In the world of designer handbags, few bags are as widely recognized as the undeniably iconic Hermès Birkin. The Kelly, which dates back years further than its more relaxed little sister, is also an incredibly identifiable bag to those both in and out of the know.
Having been a fashion lover for as long as I’ve been able to walk (my mother often tells the story of how at 2 years old, I insisted my hair bows match my shirt), the Birkin Bag was something I always just knew about. I cannot recall the exact moment in time that I learned what a Birkin was, but I can tell you that I did not know the vast ins and outs of Hermès’ offerings until I started working at PurseBlog. It was then that I discovered the Picotin, and even though I’ve known of its existence for some time now, it’s a bag that I find still continues to fly somewhat under the radar.
The Origins of the Picotin
Though not nearly as popular as the Birkin or Kelly, the Picotin holds just as much history as the Birkin and the Kelly, dating back to the brand’s early days. Launched in 2002, the bag is an ode to Hermès’ equestrian roots, modeled after the feed bags used to hold oats fed to horses. Additionally, its name refers to the unit of measure that’s used to portion out the amount of food given to a horse daily.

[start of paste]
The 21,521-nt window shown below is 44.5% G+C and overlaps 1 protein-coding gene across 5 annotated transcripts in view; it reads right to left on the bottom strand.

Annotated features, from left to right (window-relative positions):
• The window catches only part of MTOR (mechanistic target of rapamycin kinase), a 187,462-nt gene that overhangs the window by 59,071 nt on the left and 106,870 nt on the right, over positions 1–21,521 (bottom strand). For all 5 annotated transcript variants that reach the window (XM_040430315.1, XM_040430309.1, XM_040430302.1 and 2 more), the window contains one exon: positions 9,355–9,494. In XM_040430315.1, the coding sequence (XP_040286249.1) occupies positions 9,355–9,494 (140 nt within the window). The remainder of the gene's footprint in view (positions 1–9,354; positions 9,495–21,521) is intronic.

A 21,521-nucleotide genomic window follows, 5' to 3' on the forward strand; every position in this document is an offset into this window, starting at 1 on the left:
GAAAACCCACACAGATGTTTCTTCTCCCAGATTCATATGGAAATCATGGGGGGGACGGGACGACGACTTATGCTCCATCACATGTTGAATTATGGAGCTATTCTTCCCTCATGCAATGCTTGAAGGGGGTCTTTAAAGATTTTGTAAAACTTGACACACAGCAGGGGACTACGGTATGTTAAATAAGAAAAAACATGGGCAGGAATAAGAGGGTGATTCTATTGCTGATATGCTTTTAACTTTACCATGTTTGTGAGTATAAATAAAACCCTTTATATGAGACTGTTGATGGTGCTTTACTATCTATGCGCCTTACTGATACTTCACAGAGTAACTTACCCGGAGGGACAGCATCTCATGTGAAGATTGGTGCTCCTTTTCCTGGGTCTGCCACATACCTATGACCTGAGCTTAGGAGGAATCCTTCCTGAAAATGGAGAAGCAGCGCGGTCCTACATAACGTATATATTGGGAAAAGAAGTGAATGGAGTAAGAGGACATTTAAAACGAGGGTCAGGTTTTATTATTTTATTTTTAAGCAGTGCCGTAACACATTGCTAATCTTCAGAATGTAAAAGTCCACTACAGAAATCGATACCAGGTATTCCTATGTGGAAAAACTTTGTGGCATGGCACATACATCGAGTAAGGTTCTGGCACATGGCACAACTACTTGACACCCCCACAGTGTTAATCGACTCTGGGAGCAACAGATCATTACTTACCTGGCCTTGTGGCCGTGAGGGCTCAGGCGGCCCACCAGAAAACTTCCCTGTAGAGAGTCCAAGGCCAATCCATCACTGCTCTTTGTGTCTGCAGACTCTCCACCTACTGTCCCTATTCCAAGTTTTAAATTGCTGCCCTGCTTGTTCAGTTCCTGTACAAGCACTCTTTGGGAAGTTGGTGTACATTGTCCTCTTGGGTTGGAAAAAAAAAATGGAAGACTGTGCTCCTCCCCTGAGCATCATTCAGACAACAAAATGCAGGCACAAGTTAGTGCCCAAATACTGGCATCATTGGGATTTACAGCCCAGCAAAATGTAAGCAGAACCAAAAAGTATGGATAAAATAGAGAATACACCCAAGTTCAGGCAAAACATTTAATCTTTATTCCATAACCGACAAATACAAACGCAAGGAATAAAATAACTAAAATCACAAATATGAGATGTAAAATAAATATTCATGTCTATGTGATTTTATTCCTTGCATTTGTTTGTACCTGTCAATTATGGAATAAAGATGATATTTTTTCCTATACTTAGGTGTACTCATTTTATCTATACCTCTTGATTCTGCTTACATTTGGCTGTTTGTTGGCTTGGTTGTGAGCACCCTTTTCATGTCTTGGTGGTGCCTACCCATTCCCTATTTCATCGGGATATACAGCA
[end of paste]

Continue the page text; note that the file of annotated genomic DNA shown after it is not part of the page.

The Pictoin: A Sleek Daily-Hauler
The Picotin’s bucket-like shape offers ample space and a roomy interior, no matter the size you choose. Its shape is slouchy and easy to wear, offering a casual yet elegant bag that’s perfect for everyday wear. The most common sizes produced are 18cm, 22cm, and 26cm, though a micro version does exist as well. The Picotin offers a relaxed feel with its unlined, natural edges and minimalist feel. Aside from its lock feature, the Picotin is virtually logo-free, the perfect quiet luxury carry, if you will. The Picotin offers functionality in the lightweight package of a bucket bag, and even though it’s meant to be worn in the crook of the arm or toted by hand, you can add a longer strap for shoulder or crossbody wear.
Often described as an Hermès starter bag thanks to its more affordable price (the Picotin 18 starts at $3,025) and availability, I wonder where all the Picotin’s are in the world, as it’s not a bag I spot IRL very often, despite the many variations offered. Its ease of wear warrants a second look, and as someone who had often felt Hermès to be ever out of reach, especially given the constant price increases, the Picotin has me constantly coming back. I especially have eyes for the Picotin Cargo, which feels relaxed, a bit sporty, and very me.
Are you a fan of the Picotin? Do you think it gets the love it deserves?